Of course it could always be the main line to your house is bad, or just that the modem is bad. But honestly - too many splitters and low quality cabling/splitters is 99% of the cause.

Nov 15, 2009 | Computers & Internet

1 Answer

Our first tv has a booster amplifier on the coaxial cable, i have purchase a new tv and need to know what product i need to us to attached the new tv's coaxial cable too. We have used a splitter box, but...


To have good picture quality you need zero DB (decibels) for one TV without a splitter. You can use and inline amplifier for each individual TV hooked up to the cable input with a output leg connected to each TV. If your house in wired in parallel (one main input hooked up to a splitter with all of the other TV's run off of the splitter) you can use a whole house amplifier hooked up inline between the input line and the splitter. If you house is wired in series (the input goes to the first outlet, then splitter to second outlet and so forth) each splitter knocks your signal levels down 50% each splitter. Amplifier placement depends on how the home is wired and how many TV's are in the home. Splitters can be either balanced (50/50 split) or imbalanced (75/25) etc. On a two way splitter 75% of the signal goes out one leg, while 25% goes out the other (usually for FM transmissions). If you have a three way splitter the signal is divided by the number of output legs. Splitters do go bad as well (sometimes only one leg). You can also buy an amp that is multi- port (which splits the signal and amplifies in one unit/ one input and 2,3,4 outputs). Amplifiers are electric and there is no way that the splitter can interrupt the power that would take all the signal away. If you meant that it drops the signal level so the picture is unacceptable, that's different. If you have another splitter in the house try using that one, the other might be bad. All in all you can purchase most anything you need at a Radio Shack and are very inexpensive. Amps can be purchased in different gains (boost). +10db, etc. I cannot believe that your cable company is giving you such minimal signal that 1. you need an amp?, and 2. that one splitter drops your picture to nothing? Your line extenders (amps for the lines that feed your neighborhood) might have problems or need adjustment by the lazy, cheap, cable co. also. I had problems with my cable company (when I had one) my modem would not stay online. 4 months later, they diagnosed the problem and my drop (RG56 cable line that feeds my home from their tap in the cable box outside) was bad. My friend could stay online and 2 months later comcast adjusted their amps (line extenders) in the neighborhood and then he was fine. I know this is a lot to digest, but I'm just trying to draw a clear picture so you can understand it all. I hope this helps and good luck!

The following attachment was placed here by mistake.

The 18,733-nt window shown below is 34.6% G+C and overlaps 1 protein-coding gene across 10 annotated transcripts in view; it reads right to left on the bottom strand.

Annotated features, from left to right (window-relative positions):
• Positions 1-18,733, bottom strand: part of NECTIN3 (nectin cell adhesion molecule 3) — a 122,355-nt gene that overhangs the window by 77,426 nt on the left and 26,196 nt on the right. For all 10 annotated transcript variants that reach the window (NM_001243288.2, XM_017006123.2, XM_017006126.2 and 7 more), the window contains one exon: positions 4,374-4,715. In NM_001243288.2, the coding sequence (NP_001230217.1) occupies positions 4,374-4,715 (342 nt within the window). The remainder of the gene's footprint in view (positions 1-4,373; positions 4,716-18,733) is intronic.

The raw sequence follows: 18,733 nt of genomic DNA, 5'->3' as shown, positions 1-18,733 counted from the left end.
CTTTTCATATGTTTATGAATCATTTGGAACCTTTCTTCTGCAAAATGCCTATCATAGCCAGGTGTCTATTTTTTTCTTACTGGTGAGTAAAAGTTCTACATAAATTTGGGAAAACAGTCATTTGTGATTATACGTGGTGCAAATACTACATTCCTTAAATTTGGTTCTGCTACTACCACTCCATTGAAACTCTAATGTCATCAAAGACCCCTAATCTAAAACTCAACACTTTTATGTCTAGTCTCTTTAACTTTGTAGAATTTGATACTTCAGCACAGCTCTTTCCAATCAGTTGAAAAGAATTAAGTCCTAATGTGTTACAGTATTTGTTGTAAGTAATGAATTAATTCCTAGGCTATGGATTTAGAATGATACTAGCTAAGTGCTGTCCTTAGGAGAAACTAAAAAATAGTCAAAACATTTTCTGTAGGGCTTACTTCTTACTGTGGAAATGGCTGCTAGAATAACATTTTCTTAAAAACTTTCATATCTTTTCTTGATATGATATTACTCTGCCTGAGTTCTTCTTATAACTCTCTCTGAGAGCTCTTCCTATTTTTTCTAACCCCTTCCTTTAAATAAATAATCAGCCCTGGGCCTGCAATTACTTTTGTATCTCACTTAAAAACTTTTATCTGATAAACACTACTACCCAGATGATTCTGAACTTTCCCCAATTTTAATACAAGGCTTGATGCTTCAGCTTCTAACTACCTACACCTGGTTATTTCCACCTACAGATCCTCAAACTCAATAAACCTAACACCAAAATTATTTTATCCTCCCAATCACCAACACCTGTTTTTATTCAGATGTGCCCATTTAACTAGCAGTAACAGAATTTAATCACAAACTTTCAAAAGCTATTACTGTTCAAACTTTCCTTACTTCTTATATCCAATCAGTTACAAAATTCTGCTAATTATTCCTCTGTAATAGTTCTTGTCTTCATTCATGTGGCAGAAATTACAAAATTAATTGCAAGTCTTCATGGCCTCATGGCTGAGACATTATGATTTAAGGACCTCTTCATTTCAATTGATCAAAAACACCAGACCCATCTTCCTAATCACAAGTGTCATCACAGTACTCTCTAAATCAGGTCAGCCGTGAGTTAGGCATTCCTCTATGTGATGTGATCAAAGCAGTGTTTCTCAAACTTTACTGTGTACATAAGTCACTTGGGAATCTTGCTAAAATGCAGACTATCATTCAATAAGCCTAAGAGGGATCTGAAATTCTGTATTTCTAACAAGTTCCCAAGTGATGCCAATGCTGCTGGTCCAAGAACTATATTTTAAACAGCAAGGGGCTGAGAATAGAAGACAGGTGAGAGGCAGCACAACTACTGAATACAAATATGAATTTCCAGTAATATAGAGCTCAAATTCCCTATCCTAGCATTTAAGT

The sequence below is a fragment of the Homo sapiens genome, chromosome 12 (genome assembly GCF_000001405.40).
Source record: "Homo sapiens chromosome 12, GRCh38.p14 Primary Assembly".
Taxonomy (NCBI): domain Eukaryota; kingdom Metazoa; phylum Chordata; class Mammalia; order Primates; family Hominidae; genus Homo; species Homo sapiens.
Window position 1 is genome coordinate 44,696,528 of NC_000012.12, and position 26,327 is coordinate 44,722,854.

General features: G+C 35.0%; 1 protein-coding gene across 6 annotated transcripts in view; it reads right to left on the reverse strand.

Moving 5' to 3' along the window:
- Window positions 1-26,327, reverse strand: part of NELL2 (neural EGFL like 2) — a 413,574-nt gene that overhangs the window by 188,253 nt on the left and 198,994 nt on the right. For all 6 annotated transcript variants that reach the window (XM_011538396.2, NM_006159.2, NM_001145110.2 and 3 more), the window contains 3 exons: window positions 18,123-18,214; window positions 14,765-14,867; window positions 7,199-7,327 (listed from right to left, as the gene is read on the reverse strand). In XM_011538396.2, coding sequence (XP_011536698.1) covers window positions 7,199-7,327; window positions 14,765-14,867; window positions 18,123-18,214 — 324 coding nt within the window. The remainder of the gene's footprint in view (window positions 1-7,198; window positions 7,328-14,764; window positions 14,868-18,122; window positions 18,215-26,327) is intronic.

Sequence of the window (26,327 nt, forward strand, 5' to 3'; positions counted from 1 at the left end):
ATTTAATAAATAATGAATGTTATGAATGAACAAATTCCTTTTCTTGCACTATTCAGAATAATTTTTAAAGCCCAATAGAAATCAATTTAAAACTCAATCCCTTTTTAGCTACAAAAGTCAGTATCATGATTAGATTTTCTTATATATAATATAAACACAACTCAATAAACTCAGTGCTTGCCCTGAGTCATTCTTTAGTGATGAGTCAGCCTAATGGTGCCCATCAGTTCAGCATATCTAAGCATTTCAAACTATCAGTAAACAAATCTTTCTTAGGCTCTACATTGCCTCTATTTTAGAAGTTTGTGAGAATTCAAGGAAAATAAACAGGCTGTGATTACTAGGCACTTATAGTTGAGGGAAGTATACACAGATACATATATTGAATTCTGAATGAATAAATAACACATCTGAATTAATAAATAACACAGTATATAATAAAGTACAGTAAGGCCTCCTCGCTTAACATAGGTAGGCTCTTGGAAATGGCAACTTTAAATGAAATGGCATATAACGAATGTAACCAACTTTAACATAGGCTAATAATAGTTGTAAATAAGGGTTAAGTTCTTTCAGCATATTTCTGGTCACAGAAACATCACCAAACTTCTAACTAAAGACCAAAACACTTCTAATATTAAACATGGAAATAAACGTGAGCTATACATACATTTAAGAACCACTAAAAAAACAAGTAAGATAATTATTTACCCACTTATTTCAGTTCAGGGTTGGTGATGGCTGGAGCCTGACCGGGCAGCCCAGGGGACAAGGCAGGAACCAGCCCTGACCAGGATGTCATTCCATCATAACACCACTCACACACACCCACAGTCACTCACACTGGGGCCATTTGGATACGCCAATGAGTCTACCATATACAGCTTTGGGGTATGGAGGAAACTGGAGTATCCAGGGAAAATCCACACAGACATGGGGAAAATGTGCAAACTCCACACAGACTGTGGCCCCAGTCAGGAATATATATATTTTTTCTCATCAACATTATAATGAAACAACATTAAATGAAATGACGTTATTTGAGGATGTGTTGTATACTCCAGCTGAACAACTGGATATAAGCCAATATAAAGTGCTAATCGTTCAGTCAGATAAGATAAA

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Nov 07, 2009 | Televison & Video

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Comcast Cable Down All Day Every Day


Here's some things to check:
If there are signal splitters on your cable for TV, computer, more than one tv, the signal is getting divided ...every splitter will weaken the signal.
Check for unneeded splitters, also there are splitters that have a wider frequency capability.
Consider upgrading to 2hgz splitters if needed.
Also I think that the more homes that are on the cable tend to make the signal weaker...I don't comcast would fess up to this, but I'm pretty sure it's true.